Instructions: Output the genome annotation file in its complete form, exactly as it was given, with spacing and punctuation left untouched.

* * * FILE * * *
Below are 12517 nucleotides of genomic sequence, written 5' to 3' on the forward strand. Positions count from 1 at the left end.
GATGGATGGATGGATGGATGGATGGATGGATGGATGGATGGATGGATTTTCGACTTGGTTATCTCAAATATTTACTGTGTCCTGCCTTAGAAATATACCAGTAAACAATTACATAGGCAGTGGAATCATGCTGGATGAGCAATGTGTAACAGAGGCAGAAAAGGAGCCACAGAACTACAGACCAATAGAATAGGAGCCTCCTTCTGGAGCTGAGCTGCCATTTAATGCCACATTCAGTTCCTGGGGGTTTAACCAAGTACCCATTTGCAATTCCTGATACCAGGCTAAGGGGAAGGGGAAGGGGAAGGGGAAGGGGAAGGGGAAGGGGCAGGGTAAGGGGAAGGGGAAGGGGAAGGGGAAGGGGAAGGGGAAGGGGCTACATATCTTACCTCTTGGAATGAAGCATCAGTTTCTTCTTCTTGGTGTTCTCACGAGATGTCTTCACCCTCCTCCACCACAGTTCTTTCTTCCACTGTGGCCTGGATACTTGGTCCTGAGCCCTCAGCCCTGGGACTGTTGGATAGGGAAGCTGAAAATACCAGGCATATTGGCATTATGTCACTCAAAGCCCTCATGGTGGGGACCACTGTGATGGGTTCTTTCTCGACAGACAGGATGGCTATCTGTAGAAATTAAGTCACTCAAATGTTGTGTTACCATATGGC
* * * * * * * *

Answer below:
Below are 12517 nucleotides of genomic sequence, written 5' to 3' on the forward strand. Positions count from 1 at the left end.
GATGGATGGATGGATGGATGGATGGATGGATGGATGGATGGATGGATTTTCGACTTGGTTATCTCAAATATTTACTGTGTCCTGCCTTAGAAATATACCAGTAAACAATTACATAGGCAGTGGAATCATGCTGGATGAGCAATGTGTAACAGAGGCAGAAAAGGAGCCACAGAACTACAGACCAATAGAATAGGAGCCTCCTTCTGGAGCTGAGCTGCCATTTAATGCCACATTCAGTTCCTGGGGGTTTAACCAAGTACCCATTTGCAATTCCTGATACCAGGCTAAGGGGAAGGGGAAGGGGAAGGGGAAGGGGAAGGGGAAGGGGCAGGGTAAGGGGAAGGGGAAGGGGAAGGGGAAGGGGAAGGGGAAGGGGCTACATATCTTACCTCTTGGAATGAAGCATCAGTTTCTTCTTCTTGGTGTTCTCACGAGATGTCTTCACCCTCCTCCACCACAGTTCTTTCTTCCACTGTGGCCTGGATACTTGGTCCTGAGCCCTCAGCCCTGGGACTGTTGGATAGGGAAGCTGAAAATACCAGGCATATTGGCATTATGTCACTCAAAGCCCTCATGGTGGGGACCACTGTGATGGGTTCTTTCTCGACAGACAGGATGGCTATCTGTAGAAATTAAGTCACTCAAATGTTGTGTTACCATATGGC